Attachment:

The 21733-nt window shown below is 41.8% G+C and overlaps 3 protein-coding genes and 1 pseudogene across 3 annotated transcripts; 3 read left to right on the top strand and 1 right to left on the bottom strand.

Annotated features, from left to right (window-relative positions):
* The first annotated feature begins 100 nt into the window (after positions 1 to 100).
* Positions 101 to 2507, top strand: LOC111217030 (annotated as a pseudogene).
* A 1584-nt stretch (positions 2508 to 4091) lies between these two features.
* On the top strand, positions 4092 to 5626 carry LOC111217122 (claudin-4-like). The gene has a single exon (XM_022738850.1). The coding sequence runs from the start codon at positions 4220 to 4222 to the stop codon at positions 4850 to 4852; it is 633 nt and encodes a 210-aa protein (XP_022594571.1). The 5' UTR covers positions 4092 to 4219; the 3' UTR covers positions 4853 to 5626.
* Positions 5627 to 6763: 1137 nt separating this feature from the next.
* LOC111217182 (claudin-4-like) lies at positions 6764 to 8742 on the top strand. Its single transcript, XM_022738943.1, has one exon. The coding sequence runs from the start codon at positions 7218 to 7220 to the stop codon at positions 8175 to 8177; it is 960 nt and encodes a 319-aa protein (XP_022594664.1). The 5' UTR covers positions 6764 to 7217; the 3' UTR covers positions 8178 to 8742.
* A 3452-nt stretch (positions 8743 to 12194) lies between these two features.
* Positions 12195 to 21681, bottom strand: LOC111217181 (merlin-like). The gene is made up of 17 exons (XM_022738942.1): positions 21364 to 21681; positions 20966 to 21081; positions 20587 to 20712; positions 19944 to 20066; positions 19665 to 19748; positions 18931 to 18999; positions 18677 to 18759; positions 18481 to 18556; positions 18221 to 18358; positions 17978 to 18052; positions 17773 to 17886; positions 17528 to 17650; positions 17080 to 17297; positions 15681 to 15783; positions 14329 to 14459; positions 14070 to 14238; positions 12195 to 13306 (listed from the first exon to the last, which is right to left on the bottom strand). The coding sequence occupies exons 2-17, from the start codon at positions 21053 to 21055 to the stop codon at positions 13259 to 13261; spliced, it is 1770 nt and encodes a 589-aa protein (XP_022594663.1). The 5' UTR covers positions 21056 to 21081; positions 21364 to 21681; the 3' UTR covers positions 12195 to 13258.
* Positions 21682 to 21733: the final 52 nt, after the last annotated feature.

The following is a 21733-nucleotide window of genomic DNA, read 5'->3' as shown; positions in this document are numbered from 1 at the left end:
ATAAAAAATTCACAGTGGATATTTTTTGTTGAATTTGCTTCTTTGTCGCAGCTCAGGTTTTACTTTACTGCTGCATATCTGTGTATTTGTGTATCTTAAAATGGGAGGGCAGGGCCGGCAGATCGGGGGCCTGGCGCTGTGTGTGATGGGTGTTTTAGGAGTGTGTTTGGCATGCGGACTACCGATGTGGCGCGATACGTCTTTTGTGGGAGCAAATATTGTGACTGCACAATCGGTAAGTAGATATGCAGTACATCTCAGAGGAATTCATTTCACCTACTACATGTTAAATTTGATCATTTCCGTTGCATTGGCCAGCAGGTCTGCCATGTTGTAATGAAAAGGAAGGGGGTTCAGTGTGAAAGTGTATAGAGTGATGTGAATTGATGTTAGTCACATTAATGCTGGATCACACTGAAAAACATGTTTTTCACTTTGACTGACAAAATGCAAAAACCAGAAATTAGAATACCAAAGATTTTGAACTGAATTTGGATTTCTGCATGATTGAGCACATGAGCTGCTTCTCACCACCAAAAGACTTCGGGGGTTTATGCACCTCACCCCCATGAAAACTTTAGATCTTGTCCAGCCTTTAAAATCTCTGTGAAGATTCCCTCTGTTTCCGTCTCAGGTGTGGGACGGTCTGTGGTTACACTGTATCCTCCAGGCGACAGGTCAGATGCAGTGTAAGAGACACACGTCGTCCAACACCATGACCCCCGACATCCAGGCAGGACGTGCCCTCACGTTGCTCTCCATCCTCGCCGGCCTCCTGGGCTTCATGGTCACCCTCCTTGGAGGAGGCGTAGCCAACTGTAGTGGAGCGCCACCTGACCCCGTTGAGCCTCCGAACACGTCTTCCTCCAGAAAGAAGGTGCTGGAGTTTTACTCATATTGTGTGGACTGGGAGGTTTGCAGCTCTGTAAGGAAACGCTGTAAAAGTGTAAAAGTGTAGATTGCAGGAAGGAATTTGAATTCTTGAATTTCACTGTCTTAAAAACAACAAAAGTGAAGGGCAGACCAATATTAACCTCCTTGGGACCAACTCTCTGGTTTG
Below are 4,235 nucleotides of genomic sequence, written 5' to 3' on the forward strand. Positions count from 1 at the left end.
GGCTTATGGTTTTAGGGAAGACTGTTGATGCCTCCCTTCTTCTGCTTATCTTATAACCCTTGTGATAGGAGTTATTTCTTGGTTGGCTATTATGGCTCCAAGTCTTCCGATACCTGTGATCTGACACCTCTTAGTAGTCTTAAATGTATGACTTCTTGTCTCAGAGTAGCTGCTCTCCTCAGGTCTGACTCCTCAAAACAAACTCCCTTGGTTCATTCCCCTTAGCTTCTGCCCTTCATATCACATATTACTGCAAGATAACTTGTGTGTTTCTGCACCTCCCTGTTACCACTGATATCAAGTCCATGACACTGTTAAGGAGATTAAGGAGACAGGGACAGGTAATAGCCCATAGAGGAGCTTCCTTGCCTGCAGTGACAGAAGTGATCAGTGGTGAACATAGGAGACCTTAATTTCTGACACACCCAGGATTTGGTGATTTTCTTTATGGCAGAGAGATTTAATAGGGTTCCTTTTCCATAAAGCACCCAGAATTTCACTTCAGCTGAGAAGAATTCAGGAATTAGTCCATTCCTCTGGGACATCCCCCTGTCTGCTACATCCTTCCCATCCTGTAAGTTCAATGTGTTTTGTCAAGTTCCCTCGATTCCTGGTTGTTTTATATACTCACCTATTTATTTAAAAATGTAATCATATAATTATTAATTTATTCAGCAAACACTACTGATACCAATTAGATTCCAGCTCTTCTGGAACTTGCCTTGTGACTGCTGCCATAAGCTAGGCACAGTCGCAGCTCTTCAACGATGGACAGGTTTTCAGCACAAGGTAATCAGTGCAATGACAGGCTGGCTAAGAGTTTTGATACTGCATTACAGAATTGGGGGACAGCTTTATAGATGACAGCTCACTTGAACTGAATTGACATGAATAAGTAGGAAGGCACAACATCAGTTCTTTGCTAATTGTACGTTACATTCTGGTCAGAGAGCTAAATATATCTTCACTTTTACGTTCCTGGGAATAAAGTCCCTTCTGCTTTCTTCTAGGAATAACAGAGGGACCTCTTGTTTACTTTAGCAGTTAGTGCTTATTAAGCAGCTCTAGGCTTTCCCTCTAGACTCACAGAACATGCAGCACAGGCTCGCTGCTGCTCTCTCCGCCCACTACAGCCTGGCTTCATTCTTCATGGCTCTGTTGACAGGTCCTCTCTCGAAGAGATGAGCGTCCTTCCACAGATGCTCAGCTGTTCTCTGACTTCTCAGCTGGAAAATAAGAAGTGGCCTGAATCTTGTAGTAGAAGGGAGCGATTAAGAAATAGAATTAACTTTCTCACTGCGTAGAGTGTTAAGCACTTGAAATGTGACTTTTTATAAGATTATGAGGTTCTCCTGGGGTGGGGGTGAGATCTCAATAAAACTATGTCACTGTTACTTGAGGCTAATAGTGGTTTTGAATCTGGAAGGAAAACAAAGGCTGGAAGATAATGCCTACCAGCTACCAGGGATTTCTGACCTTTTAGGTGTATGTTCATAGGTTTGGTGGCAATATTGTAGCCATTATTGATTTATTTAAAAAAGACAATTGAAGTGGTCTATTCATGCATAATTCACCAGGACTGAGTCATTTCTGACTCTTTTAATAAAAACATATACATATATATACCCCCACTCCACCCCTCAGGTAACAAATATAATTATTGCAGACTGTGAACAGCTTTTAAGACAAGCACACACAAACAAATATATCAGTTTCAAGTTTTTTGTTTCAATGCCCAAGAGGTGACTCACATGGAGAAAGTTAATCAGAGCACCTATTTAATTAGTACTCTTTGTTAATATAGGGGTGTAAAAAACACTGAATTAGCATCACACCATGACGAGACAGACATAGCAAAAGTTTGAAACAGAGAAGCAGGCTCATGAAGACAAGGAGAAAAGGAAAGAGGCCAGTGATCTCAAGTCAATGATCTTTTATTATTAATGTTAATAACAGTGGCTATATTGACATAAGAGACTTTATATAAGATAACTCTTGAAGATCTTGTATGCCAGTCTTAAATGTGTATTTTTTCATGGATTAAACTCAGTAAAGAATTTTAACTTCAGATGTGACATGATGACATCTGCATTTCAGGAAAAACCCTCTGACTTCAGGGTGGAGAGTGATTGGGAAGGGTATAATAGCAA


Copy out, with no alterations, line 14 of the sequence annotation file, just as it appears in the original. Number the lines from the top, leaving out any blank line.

Below are 4,235 nucleotides of genomic sequence, written 5' to 3' on the forward strand. Positions count from 1 at the left end.